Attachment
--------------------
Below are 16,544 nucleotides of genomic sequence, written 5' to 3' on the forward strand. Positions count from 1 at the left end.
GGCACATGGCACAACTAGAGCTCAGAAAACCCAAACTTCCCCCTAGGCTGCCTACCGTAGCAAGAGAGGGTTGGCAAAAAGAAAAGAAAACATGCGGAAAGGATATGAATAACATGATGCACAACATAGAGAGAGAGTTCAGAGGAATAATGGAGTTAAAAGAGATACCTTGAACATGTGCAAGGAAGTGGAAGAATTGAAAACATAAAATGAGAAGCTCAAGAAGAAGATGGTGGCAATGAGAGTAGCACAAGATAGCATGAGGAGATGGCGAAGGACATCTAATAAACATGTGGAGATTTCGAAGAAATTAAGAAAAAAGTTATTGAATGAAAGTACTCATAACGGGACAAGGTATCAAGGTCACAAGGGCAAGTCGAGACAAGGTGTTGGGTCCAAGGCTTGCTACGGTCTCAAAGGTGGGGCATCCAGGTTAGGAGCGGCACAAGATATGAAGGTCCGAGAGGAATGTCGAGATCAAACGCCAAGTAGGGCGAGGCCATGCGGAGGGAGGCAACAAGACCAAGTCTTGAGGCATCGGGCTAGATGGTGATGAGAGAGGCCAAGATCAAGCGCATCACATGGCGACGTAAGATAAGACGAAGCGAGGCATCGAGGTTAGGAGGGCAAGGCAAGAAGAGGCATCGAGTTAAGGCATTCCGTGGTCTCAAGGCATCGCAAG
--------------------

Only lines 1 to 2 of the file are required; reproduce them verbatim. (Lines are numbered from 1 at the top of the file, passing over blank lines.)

Below are 16,544 nucleotides of genomic sequence, written 5' to 3' on the forward strand. Positions count from 1 at the left end.
GGCACATGGCACAACTAGAGCTCAGAAAACCCAAACTTCCCCCTAGGCTGCCTACCGTAGCAAGAGAGGGTTGGCAAAAAGAAAAGAAAACATGCGGAAAGGATATGAATAACATGATGCACAACATAGAGAGAGAGTTCAGAGGAATAATGGAGTTAAAAGAGATACCTTGAACATGTGCAAGGAAGTGGAAGAATTGAAAACATAAAATGAGAAGCTCAAGAAGAAGATGGTGGCAATGAGAGTAGCACAAGATAGCATGAGGAGATGGCGAAGGACATCTAATAAACATGTGGAGATTTCGAAGAAATTAAGAAAAAAGTTATTGAATGAAAGTACTCATAACGGGACAAGGTATCAAGGTCACAAGGGCAAGTCGAGACAAGGTGTTGGGTCCAAGGCTTGCTACGGTCTCAAAGGTGGGGCATCCAGGTTAGGAGCGGCACAAGATATGAAGGTCCGAGAGGAATGTCGAGATCAAACGCCAAGTAGGGCGAGGCCATGCGGAGGGAGGCAACAAGACCAAGTCTTGAGGCATCGGGCTAGATGGTGATGAGAGAGGCCAAGATCAAGCGCATCACATGGCGACGTAAGATAAGACGAAGCGAGGCATCGAGGTTAGGAGGGCAAGGCAAGAAGAGGCATCGAGTTAAGGCATTCCGTGGTCTCAAGGCATCGCAAG